Visiting the eye doctor to check one’s eyesight is a common practice for children and adults alike. Many of us are unpleasantly surprised at how bad our eyesight has become at such visits, and it is not uncommon for doctors to tell even young children to start wearing glasses. Today, it is widely believed that the ubiquitous electronic devices substantially contribute to the generally worsening eyesight of people, especially the younger generation. But, are they really the culprit?
Ever since the advent of electronic devices in the computer age, notebooks, smartphones, tablets, and the like, the excessive use of these electronic devices, or “screen time,” has been the focus of many parents and experts concerned about how it affects the mental and physical health of teenagers. Debates continue as to from what age children should be exposed to digital devices, whether or not children should even be exposed to screen time at all, and to what extent screens are harmful to young children and adolescents. Many experts and studies in the past raised alarms about how screen time may adversely affect the behavior and development of children and teenagers, as the New York Times article “Is Screen Time Bad for Kids’ Brains?” notes. Because the nature of these electronics, and the mobile games and social media sites that come with it, are quite addictive, parents and experts worry that this could take a toll on even the critical thinking and problem-solving abilities of adolescents.
|[Child taking eyesight test. https://www.freepik.com/free-photo/child-eye-test-eye-exam-little-girl-having-eye-check-up-with-phoropter-doctor-performs-eye-test-child_11161501.htm]|
But what about the impact of excessive screen time on our physical health – particularly for our eyes? Aside from the conventional wisdom among parents that too much screen time is bad for eyesight, there have been various studies and news articles suggesting that increased screen time is wreaking havoc on our precious eyes. One such article published in the American Journal of Ophthalmology raised concern over the “increased digital screen time, near work and limited outdoor activities.” Moreover, increased dependence on electronic devices during the COVID period could take a long-term toll on childhood optic development. Experts cited in the article note that raising awareness among parents, children and government agencies is key to mitigating myogenic behaviors that may become established during this period.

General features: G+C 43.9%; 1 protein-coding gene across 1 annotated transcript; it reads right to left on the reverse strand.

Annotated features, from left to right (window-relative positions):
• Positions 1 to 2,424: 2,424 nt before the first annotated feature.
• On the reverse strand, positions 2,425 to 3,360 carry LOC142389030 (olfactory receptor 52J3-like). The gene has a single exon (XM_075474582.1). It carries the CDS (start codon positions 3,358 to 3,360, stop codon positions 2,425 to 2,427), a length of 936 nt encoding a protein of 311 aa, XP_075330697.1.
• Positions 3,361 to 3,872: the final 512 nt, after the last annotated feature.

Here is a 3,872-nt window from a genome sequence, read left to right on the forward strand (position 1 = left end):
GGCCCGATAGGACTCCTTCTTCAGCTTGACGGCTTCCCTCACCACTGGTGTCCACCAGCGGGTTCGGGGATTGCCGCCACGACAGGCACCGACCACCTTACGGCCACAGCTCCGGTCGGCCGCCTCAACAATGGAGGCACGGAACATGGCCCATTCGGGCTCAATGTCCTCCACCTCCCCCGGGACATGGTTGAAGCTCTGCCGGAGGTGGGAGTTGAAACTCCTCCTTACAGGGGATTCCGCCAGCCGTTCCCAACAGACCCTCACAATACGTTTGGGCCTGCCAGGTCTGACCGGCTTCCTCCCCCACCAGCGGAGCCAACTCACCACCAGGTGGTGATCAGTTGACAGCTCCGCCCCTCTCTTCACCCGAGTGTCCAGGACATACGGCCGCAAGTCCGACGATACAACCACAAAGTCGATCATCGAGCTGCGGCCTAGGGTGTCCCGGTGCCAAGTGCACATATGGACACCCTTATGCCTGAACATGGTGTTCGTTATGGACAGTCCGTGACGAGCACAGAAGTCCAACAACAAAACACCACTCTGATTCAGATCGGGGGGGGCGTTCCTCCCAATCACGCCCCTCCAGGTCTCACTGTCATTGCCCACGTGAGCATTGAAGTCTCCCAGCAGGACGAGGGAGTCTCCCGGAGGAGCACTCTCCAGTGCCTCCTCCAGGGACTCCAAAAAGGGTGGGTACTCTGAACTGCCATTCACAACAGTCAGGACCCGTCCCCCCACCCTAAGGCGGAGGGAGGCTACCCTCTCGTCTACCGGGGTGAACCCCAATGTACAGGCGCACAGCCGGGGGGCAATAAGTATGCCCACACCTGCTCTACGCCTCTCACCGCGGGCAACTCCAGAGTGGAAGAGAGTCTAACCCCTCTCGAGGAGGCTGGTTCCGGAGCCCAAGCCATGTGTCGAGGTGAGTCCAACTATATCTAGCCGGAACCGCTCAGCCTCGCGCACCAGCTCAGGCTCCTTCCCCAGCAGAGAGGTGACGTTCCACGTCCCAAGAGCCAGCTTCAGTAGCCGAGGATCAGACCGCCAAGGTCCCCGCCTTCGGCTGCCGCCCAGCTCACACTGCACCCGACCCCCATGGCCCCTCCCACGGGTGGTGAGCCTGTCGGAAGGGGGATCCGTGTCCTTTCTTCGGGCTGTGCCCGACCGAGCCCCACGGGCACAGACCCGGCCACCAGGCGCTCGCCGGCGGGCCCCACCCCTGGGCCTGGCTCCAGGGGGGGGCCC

To find out more, I interviewed an ophthalmologist, Dr. Young-A Kwon, M.D. Dr. Kwon studied medicine at Yonsei University Medical School and at the University of California, San Diego, and currently practices at Kim’s Eye Hospital in Seoul.
|[Interview with Dr. Young-A Kwon, M.D. Photo by Katherine Lee]|
Dr. Kwon noted that the increased screen time resulting from social distancing and online education is leading to a “myopia boom.” “While over 50% of the causes of myopia are genetic factors, electronics usage time is among the most important of the remaining environmental factors.” Many automatically assume that so-called “blue light” emitted from electronic screens are particularly harmful to eyesight, thus why electronics usage time is such a significant contributing factor. However, Dr. Kwon’s view was that it is not yet scientifically proven that exposure to blue light definitively impairs one’s eyesight. While it is true that blue light is on the short-wavelength side of the sunlight spectrum and thus is high-energy, and that such blue light is said to have caused retinal optic nerve damage in mice, such effect of blue light has not been conclusively proven in human studies. Nevertheless, Dr. Kwon agrees it is possible that blue light will increase our eyes’ fatigue levels and lead to dryness of the eyes. To prevent such adverse reactions, Dr. Kwon recommends taking a 10 minute break after every 50 minutes of screen time. During such breaks, you are to consciously blink your eyes to generate tears and thus lubricate your eyes. (When we are concentrating on a screen, our eyes blink less and thus generate less tears.) And aside from just managing screen time, it would be good to generally reduce “near work” and spend time outdoors whenever possible.
Screen time in the lives of today’s adolescents are almost inevitable, as electronics are now considered educational and day-to-day necessities. Results drawn from the studies above show that the threat of excessive screen time exposing young people to inefficient critical thinking habits and mental dispositions could contribute more to optic myopia than one might expect. But there’s still hope—by adopting eye exercises like the one Dr. Kwon suggests and staying active outdoors, children and teenagers can take initiative in reducing the risk of severe myopia.
Seoul International School
Katherine Lee email@example.com
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